The Military Service Tribunals of Derbyshire and Staffordshire: An assessment of their ‘Remarkable Achievements’ in Managing the Effects of Conscription and Safeguarding Britain’s Social and Economic Stability during the Great War

PhD Thesis

Pyne-Edwards Banks, Rebecca 2021. The Military Service Tribunals of Derbyshire and Staffordshire: An assessment of their ‘Remarkable Achievements’ in Managing the Effects of Conscription and Safeguarding Britain’s Social and Economic Stability during the Great War. PhD Thesis
AuthorsPyne-Edwards Banks, Rebecca
TypePhD Thesis

First established in Britain during the latter months of 1915, Military Service Tribunals worked diligently throughout the last three years of the Great War coexisting alongside conscription. For a generation unaccustomed to compulsion, the Government envisioned an egalitarian system of tribunals across the country, providing appeasement for any individual who opposed their conscription. Gaining legal status in March 1916, tribunals worked diligently to evaluate Britain’s manpower needs; either allowing conscription to take its course, alternatively, permitting the possibility of a claimants’ exemption. While the Government sought to protect the country’s major industries and extensively exempting large groups of men based on their occupation, it became the responsibility of the tribunals to evaluate cases within their localities by considering the suitability of an individual for exemption. During the subsequent decades following the war, historical research into the work of the tribunals was thought to be seriously hindered. Ostensibly, a notion resulting from an edict issued from the Ministry of Health in early 1922, announcing to all local councils the opportunity for them to dispose of the accumulated and vast amount of tribunal paperwork. However, some fifty years after the war and following the discovery of a small number of surviving tribunal documents, scholars began to question their original assumption. Today, aware of the potential for more surviving tribunal documents, surveys have been conducted around the country discovering an abundance of paperwork scattered in local archives. Protected from destruction by prudent individuals, it is these tribunal documents which are currently being studied for the first time, papers which improve the academic understanding of conscription and the exemption process. Explored in this thesis are these tribunal documents, new discoveries which record the applications of claimants living in the Derbyshire and Staffordshire area. These case papers are used in conjunction with the officially saved directives contained in the MH47/MH10 files which allow for a unique and extensive understanding of the tribunals working in the north midlands region. Claimant case files have been compiled into a database, supplemented by information acquired from newspapers, directories and online repositories. Combining these sources has assisted in producing a detailed and focused analysis of statistics regarding the north midland tribunals, evidencing their competencies, highlighting their altruism and demonstrating their successes in accurately following their assigned responsibilities. Of particular focus are the constitution, function and procedures of the tribunals, considering both their directives and the measures taken to accurately and effectively follow closely their mutable instructions. Often disparaged for their war work, tribunal members are reconsidered and reassessed, creating a uniquely detailed analysis of their individuality, motivations and the nature of their professional working relationship with others. Furthermore, this work considers claimant statistics, utilising these figures to contemplate tribunal successes and impartiality of work. Lastly, a consideration is explored regarding the efforts of tribunals in sustaining enough workers for vital regional industries. This thesis is a distinctive inspection of the Local and Appeal Tribunals working in Derbyshire and Staffordshire, examining their accomplishments in pacifying the people and impeding what could have been the overwhelming loss of manpower through conscription upon industry in their locality.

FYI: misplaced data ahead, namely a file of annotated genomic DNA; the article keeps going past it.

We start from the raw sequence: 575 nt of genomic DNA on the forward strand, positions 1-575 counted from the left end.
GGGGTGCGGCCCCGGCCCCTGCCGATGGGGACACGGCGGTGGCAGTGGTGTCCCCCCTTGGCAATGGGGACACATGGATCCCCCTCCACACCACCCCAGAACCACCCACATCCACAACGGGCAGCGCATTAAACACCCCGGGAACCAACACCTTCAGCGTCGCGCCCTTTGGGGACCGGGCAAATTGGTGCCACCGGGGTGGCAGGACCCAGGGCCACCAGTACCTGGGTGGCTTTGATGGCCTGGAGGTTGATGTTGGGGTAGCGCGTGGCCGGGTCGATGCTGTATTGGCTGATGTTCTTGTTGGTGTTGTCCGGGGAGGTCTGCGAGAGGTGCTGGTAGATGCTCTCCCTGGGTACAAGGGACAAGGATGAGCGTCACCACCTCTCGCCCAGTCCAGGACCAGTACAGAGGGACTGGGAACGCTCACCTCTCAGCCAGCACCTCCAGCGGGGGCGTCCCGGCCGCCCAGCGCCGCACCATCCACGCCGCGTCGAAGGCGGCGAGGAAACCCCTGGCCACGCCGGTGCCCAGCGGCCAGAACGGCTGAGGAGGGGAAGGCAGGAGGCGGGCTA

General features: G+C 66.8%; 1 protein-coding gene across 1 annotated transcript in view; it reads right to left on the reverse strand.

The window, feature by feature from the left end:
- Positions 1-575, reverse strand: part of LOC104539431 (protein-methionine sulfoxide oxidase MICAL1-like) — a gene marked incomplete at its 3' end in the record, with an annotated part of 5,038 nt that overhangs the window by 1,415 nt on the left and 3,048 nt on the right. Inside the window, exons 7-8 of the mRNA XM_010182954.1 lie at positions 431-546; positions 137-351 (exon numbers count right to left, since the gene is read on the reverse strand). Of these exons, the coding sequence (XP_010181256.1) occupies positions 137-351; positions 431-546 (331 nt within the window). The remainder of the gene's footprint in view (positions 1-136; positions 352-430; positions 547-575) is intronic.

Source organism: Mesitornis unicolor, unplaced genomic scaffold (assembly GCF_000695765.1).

KeywordsBritain; Military service tribunals; Great War
PublisherUniversity of Derby
Web address (URL)hdl:10545/626304
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Output statusUnpublished
Publication process dates
Deposited03 Mar 2022, 11:55
Publication dates2021

Attribution-NonCommercial-NoDerivatives 4.0 International

ContributorsWhitehead, Ian (Advisor) and Feely, Cath (Advisor)
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